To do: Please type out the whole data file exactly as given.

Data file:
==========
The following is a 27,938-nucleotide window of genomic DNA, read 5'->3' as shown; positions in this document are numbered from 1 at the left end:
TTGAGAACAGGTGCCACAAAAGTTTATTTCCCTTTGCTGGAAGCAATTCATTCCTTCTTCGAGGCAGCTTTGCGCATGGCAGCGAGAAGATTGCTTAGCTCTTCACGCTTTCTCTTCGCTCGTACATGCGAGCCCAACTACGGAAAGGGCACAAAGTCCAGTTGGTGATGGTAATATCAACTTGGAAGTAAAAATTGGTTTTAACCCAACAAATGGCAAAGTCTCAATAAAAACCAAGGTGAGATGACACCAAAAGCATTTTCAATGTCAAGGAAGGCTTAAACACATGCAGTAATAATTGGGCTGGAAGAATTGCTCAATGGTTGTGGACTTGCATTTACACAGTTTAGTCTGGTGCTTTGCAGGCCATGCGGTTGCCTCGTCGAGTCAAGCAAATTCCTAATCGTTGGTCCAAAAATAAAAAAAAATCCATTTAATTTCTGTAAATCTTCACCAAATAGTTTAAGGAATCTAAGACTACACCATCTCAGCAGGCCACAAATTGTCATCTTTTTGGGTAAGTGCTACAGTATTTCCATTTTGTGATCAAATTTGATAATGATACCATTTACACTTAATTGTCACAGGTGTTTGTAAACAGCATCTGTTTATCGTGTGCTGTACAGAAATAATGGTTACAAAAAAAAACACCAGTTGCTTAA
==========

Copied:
The following is a 27,938-nucleotide window of genomic DNA, read 5'->3' as shown; positions in this document are numbered from 1 at the left end:
TTGAGAACAGGTGCCACAAAAGTTTATTTCCCTTTGCTGGAAGCAATTCATTCCTTCTTCGAGGCAGCTTTGCGCATGGCAGCGAGAAGATTGCTTAGCTCTTCACGCTTTCTCTTCGCTCGTACATGCGAGCCCAACTACGGAAAGGGCACAAAGTCCAGTTGGTGATGGTAATATCAACTTGGAAGTAAAAATTGGTTTTAACCCAACAAATGGCAAAGTCTCAATAAAAACCAAGGTGAGATGACACCAAAAGCATTTTCAATGTCAAGGAAGGCTTAAACACATGCAGTAATAATTGGGCTGGAAGAATTGCTCAATGGTTGTGGACTTGCATTTACACAGTTTAGTCTGGTGCTTTGCAGGCCATGCGGTTGCCTCGTCGAGTCAAGCAAATTCCTAATCGTTGGTCCAAAAATAAAAAAAAATCCATTTAATTTCTGTAAATCTTCACCAAATAGTTTAAGGAATCTAAGACTACACCATCTCAGCAGGCCACAAATTGTCATCTTTTTGGGTAAGTGCTACAGTATTTCCATTTTGTGATCAAATTTGATAATGATACCATTTACACTTAATTGTCACAGGTGTTTGTAAACAGCATCTGTTTATCGTGTGCTGTACAGAAATAATGGTTACAAAAAAAAACACCAGTTGCTTAA